Antibody preparation. To produce GLAST-specific antibody, an amino acid sequence (KKPYQLIAQDNEPEKPVADSETKM) corresponding to the C terminus of the mouse GLAST (Tanaka, 1993) was synthesized. A cysteine residue was introduced at the C terminus of the synthetic peptide, to facilitate the conjugation to keyhole limpet hemocyanin (KLH) with the 3-maleidobenzoic acid N-hydroxy succinimide ester (MBS) methods. The peptide/KLH conjugates emulsified with Freund’s complete adjuvant (Difco, Detroit, MI) were injected subcutaneously into a New Zealand White rabbit or a guinea pig at intervals of 2–4 weeks. Two weeks after the last injection, the IgG fraction was purified from the antiserum, using Protein G Sepharose (Pharmacia Biotec AB, Uppsala, Sweden). The peptide-specific IgG was affinity-purified, using CNBr-activated Sepharose 4B (Pharmacia Biotech AB).
Immunoblot. Membrane extracts from the mouse forebrain and cerebellum were prepared by homogenization in 8–10 vol of ice-cold buffer containing 250 mm sucrose, 25 mm KCl, 50 mm Tris-HCl, pH 7.5, and 4 mmMgCl2, using a Potter homogenizer with 15 strokes at 800 rpm. Protein concentration of the supernatants after 1000 ×g centrifugation for 10 min was determined by Lowry’s method. Ten micrograms of the protein samples were analyzed on an 11% SDS-polyacrylamide gel under reducing conditions. Proteins in the gel were electroblotted onto a nitrocellulose membrane (Schleicher & Schuell, Dassel, Germany). The membrane was incubated with affinity-purified GLAST antibody at a concentration of 1 μg/ml in PBS containing 0.1% Tween 20 and 5% skim milk and visualized with an ECL chemiluminescence detection system (Amersham).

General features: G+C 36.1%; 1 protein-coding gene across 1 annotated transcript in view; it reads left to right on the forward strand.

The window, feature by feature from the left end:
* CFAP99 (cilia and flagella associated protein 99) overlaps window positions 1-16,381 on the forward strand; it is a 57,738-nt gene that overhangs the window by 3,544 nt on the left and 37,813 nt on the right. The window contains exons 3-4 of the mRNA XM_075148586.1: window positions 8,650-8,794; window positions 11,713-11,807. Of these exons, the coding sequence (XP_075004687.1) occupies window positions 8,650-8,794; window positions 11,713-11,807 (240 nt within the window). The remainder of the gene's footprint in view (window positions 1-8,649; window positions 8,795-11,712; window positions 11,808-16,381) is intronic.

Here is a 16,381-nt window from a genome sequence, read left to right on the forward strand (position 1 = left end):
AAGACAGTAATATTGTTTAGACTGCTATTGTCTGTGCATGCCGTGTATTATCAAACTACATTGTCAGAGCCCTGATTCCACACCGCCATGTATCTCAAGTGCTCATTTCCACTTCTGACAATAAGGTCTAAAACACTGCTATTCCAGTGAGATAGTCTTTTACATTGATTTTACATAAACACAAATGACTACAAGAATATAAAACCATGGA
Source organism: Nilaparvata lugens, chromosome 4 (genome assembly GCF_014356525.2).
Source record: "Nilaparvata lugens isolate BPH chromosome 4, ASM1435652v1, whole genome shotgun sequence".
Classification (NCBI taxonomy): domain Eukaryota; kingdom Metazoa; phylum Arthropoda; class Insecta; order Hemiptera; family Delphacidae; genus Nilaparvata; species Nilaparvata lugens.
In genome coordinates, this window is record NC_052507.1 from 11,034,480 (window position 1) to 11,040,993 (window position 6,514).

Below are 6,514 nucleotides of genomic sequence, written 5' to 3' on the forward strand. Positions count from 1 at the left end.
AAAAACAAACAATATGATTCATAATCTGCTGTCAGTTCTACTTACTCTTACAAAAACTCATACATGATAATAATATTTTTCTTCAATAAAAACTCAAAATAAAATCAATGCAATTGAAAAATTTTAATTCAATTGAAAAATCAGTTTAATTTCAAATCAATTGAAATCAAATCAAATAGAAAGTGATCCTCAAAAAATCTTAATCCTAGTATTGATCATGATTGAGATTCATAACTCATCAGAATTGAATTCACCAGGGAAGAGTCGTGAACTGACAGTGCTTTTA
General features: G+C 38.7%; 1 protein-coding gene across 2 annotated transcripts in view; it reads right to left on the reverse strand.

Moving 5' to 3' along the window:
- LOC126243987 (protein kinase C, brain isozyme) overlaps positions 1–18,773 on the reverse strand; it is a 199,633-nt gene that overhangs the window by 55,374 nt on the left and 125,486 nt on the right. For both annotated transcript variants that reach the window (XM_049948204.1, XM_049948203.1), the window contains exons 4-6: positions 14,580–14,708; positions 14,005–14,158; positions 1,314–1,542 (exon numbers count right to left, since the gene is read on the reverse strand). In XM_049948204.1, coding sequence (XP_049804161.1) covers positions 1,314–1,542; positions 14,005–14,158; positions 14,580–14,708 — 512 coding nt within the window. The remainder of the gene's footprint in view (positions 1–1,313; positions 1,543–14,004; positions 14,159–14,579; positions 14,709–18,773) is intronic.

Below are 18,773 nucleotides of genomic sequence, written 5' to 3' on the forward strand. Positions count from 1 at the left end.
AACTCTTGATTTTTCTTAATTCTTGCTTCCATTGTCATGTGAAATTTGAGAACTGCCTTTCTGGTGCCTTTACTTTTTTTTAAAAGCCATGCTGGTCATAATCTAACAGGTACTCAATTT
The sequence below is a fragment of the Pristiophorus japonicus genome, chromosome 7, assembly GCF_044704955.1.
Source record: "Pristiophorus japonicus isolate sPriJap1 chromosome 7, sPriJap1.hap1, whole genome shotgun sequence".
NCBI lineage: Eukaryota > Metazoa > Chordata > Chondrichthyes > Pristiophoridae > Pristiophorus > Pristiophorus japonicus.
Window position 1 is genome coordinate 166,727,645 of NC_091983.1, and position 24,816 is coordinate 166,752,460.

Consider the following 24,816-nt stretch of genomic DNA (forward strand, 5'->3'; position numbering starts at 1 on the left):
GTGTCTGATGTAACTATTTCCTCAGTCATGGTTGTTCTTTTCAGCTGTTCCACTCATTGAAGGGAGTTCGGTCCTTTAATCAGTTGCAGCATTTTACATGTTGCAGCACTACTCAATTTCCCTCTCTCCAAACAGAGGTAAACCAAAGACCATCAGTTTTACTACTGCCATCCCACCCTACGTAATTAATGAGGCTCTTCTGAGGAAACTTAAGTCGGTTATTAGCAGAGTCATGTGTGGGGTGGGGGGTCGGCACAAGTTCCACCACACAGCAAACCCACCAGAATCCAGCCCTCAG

Immunohistochemistry. For immunoperoxidase staining, paraffin or microslicer sections (50 μm) were incubated overnight with the rabbit anti-GLAST antibody at a concentration of 0.1–0.25 μg/ml at room temperature and further incubated with biotinylated second antibodies for 1 hr and avidin–biotin–peroxidase complex for 30 min (Histofine SAB-PO(R) kit, Nichirei, Tokyo, Japan). Immunoreaction was visualized with 3,3′-diaminobenzidine. After nonisotopic in situ hybridization, some sections were processed for immunoperoxidase staining with rabbit anti-glial fibrillary acid protein (GFAP) antibody (1:10; Dako).
For double-labeling immunofluorescence, paraffin sections were incubated overnight at room temperature with guinea pig anti-GLAST antibody (2.5 μg/ml) and with rabbit anti-nestin antibody (1:500) (Tomooka et al., 1993), rabbit anti-GFAP antibody (1:1), or rabbit anti-synaptophysin antibody (1:200) (Biotechnik, Heidelberg, Germany), respectively. Immunoreaction by the guinea pig antibody was visualized with biotinylated goat anti-guinea pig IgG for 2 hr (1:500) (Jackson ImmunoResearch, West Grove, PA) and streptavidin–Texas Red for 30 min (10 μg/ml) (Vector, Burlingame, CA), whereas that by the rabbit antibodies was visualized with FITC-labeled donkey anti-rabbit IgG for 2 hr (1:200). Some sections were counterstained with 10 μm propidium iodide (Molecular Probes, Eugene, OR). Sections were photographed by a confocal laser scanning microscope (MRC 1024, Bio-Rad, Hercules, CA).